In our last post, ‘Why we do what we do’, Helen gave a fantastic insight into the motives behind what we do on a Sunday. Today, I wanted to share a little about the some of the things we’ve been experimenting with in order to create a setting where people feel free to meet with God in a powerful way.
If you were at church a few weeks ago, you would have heard the worship team play a song called ‘Hallelujah’ from the latest Kerith Worship CD, ‘This Is Love’. What you may or may not have noticed was the heavy use of orchestral instruments within the live version of the song…but with a real lack of orchestral instruments on the stage. What’s going on?!
We knew from the first time Matt played the song to us that it had to be stylistically different to anything else we’d done before. We consciously made the choice to push the boundaries of what we were capable of with this song to create a feel that actually reflects the word ‘Hallelujah’; joyful, thanksgiving, celebratory. Our song arrangements are often very guitar driven, which suits the faster styled songs but is not always quite as well suited to songs with a slower tempo. Whilst a standard ‘rock band’ set up suits us for the majority of what we do (at the moment), we knew that we had to tweak things a little in order to do the song justice.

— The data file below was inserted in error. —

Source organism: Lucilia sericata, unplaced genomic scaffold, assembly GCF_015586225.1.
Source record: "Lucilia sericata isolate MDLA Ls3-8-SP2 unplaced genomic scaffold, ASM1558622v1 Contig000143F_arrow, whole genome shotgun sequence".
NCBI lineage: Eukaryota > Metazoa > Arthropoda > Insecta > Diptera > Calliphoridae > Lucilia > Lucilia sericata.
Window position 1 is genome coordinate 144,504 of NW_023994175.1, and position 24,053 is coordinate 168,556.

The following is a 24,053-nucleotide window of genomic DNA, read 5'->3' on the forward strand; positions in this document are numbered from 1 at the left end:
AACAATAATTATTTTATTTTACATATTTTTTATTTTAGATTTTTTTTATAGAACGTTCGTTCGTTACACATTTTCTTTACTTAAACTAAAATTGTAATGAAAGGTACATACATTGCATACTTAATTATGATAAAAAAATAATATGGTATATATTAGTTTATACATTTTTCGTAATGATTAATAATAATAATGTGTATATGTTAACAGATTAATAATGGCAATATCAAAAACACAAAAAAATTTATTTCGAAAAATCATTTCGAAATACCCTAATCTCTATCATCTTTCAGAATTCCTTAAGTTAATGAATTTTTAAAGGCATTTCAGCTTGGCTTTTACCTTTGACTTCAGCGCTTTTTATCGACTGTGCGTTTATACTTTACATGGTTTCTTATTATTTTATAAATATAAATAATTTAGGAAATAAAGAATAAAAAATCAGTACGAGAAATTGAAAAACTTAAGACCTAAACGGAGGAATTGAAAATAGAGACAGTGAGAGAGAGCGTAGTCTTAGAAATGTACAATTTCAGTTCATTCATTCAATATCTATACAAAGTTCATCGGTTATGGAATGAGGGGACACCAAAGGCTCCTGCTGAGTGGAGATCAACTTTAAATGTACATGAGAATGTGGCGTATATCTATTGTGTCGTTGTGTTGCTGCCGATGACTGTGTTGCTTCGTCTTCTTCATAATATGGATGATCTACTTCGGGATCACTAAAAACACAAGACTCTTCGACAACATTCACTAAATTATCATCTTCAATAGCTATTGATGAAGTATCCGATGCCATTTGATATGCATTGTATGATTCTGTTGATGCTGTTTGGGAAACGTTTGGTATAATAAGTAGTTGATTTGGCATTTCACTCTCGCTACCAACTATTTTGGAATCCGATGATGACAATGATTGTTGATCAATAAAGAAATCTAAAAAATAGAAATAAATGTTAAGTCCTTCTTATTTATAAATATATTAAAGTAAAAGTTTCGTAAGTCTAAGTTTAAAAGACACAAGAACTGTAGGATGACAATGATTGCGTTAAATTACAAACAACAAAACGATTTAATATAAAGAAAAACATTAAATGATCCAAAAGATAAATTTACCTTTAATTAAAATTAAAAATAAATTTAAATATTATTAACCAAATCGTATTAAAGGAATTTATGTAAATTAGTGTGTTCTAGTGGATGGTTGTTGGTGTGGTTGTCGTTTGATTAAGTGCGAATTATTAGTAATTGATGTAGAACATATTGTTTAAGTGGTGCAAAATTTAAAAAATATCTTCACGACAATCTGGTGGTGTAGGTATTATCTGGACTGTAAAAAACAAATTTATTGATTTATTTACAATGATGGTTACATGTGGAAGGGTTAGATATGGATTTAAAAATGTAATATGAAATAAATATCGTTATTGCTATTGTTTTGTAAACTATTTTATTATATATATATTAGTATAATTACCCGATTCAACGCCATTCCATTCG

On the track (Click to Download), you can hear that we used only one very sparse guitar part. Guitars are fantastic instruments to create a sense of ‘bigness’ in a song; as is the typical drum groove you’d hear in most rock music. Having removed both, our challenge was to create an ‘epic’ feel to accompany our proclamations of ‘hallelujah’ in a way that’s even close to fitting of our God. Since March 2011, we’ve been working on ways to translate those orchestral sounds to the stage.
This has prompted hours upon hours of research and conversations – and we’ve learnt a huge amount along the way. One of our tests was at LIFE, our youth event. We experimented with what we dubbed ‘Electro Worship’…attempting Hillsong United’s ‘With Everything’ (our version was heavily influenced by Elevation Worship). This was the result:
Essentially, the solution we arrived at was the use of backing tracks and ‘loops’. Now, I know what some of you are thinking (I’ve heard this a number of times): “but that’s not live music!! Heretic!” To that I’d simply say that it should be irrelevant whether the band is live or pre-recorded; it should actually be irrelevant whether there is any music whatsoever when we come to worship God. Our focus as a worship team is help our congregation connect with God and we’ll do whatever it takes to get there. Having said that, we are very much using the technology at our disposal to supplement what we do on the platform; visually, you won’t notice any difference!
These are exciting times as we look to find new ways to worship our Lord in spirit and in truth. There was a day when the organ was a modern tool for worship; one day we will move on from the use of electric guitars and even from the use of laptops. One thing is certain though – our purpose for worship will never change, for our God will never change.
- Why we do what we do (kerithworship.wordpress.com)